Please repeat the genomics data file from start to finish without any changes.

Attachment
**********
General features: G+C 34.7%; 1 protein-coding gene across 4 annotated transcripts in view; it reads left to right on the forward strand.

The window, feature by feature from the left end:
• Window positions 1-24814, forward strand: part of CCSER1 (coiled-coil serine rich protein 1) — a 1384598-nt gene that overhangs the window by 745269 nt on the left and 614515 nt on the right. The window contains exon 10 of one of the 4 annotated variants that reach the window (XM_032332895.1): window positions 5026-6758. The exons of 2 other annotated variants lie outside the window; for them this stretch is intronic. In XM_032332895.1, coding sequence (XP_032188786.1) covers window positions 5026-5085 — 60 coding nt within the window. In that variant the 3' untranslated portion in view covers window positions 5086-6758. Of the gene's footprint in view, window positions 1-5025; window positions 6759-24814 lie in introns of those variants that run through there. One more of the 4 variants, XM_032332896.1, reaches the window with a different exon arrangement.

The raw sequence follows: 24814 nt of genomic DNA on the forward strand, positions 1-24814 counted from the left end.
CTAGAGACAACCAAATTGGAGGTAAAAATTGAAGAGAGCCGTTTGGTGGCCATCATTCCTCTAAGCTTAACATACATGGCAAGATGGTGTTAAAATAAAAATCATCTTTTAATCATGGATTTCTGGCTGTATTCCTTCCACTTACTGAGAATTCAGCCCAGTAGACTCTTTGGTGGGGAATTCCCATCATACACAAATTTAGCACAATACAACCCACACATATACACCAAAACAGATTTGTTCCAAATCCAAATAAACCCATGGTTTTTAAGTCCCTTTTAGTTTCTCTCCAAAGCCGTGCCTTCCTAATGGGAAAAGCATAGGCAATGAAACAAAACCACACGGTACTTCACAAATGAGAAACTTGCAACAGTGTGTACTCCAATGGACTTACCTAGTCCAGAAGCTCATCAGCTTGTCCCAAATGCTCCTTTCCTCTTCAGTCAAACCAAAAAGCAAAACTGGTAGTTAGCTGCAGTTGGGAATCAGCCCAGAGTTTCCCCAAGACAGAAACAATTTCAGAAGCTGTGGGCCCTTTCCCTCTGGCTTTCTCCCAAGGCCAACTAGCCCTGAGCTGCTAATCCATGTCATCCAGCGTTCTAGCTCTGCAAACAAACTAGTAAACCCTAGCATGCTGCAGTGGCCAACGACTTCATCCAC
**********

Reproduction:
General features: G+C 34.7%; 1 protein-coding gene across 4 annotated transcripts in view; it reads left to right on the forward strand.

The window, feature by feature from the left end:
• Window positions 1-24814, forward strand: part of CCSER1 (coiled-coil serine rich protein 1) — a 1384598-nt gene that overhangs the window by 745269 nt on the left and 614515 nt on the right. The window contains exon 10 of one of the 4 annotated variants that reach the window (XM_032332895.1): window positions 5026-6758. The exons of 2 other annotated variants lie outside the window; for them this stretch is intronic. In XM_032332895.1, coding sequence (XP_032188786.1) covers window positions 5026-5085 — 60 coding nt within the window. In that variant the 3' untranslated portion in view covers window positions 5086-6758. Of the gene's footprint in view, window positions 1-5025; window positions 6759-24814 lie in introns of those variants that run through there. One more of the 4 variants, XM_032332896.1, reaches the window with a different exon arrangement.

The raw sequence follows: 24814 nt of genomic DNA on the forward strand, positions 1-24814 counted from the left end.
CTAGAGACAACCAAATTGGAGGTAAAAATTGAAGAGAGCCGTTTGGTGGCCATCATTCCTCTAAGCTTAACATACATGGCAAGATGGTGTTAAAATAAAAATCATCTTTTAATCATGGATTTCTGGCTGTATTCCTTCCACTTACTGAGAATTCAGCCCAGTAGACTCTTTGGTGGGGAATTCCCATCATACACAAATTTAGCACAATACAACCCACACATATACACCAAAACAGATTTGTTCCAAATCCAAATAAACCCATGGTTTTTAAGTCCCTTTTAGTTTCTCTCCAAAGCCGTGCCTTCCTAATGGGAAAAGCATAGGCAATGAAACAAAACCACACGGTACTTCACAAATGAGAAACTTGCAACAGTGTGTACTCCAATGGACTTACCTAGTCCAGAAGCTCATCAGCTTGTCCCAAATGCTCCTTTCCTCTTCAGTCAAACCAAAAAGCAAAACTGGTAGTTAGCTGCAGTTGGGAATCAGCCCAGAGTTTCCCCAAGACAGAAACAATTTCAGAAGCTGTGGGCCCTTTCCCTCTGGCTTTCTCCCAAGGCCAACTAGCCCTGAGCTGCTAATCCATGTCATCCAGCGTTCTAGCTCTGCAAACAAACTAGTAAACCCTAGCATGCTGCAGTGGCCAACGACTTCATCCAC